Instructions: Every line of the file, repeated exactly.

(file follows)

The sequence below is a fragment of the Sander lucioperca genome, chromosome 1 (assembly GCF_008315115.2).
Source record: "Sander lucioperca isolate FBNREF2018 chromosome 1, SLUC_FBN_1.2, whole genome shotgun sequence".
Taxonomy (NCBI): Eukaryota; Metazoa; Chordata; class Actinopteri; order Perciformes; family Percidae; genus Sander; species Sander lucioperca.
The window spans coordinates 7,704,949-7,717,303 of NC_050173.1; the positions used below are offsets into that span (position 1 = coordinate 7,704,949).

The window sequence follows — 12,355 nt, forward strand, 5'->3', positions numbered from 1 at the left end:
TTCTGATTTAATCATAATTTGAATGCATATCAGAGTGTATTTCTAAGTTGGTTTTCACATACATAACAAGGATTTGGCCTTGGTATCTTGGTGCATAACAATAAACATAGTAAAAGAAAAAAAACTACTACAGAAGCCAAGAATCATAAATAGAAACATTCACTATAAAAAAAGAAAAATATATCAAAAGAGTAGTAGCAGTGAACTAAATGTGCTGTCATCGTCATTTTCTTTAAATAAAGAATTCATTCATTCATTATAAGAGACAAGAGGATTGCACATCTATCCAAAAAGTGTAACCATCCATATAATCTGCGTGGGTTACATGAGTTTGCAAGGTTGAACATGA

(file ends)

The sequence below is a fragment of the Sander lucioperca genome, chromosome 1 (assembly GCF_008315115.2).
Source record: "Sander lucioperca isolate FBNREF2018 chromosome 1, SLUC_FBN_1.2, whole genome shotgun sequence".
Taxonomy (NCBI): Eukaryota; Metazoa; Chordata; class Actinopteri; order Perciformes; family Percidae; genus Sander; species Sander lucioperca.
The window spans coordinates 7,704,949-7,717,303 of NC_050173.1; the positions used below are offsets into that span (position 1 = coordinate 7,704,949).

The window sequence follows — 12,355 nt, forward strand, 5'->3', positions numbered from 1 at the left end:
TTCTGATTTAATCATAATTTGAATGCATATCAGAGTGTATTTCTAAGTTGGTTTTCACATACATAACAAGGATTTGGCCTTGGTATCTTGGTGCATAACAATAAACATAGTAAAAGAAAAAAAACTACTACAGAAGCCAAGAATCATAAATAGAAACATTCACTATAAAAAAAGAAAAATATATCAAAAGAGTAGTAGCAGTGAACTAAATGTGCTGTCATCGTCATTTTCTTTAAATAAAGAATTCATTCATTCATTATAAGAGACAAGAGGATTGCACATCTATCCAAAAAGTGTAACCATCCATATAATCTGCGTGGGTTACATGAGTTTGCAAGGTTGAACATGA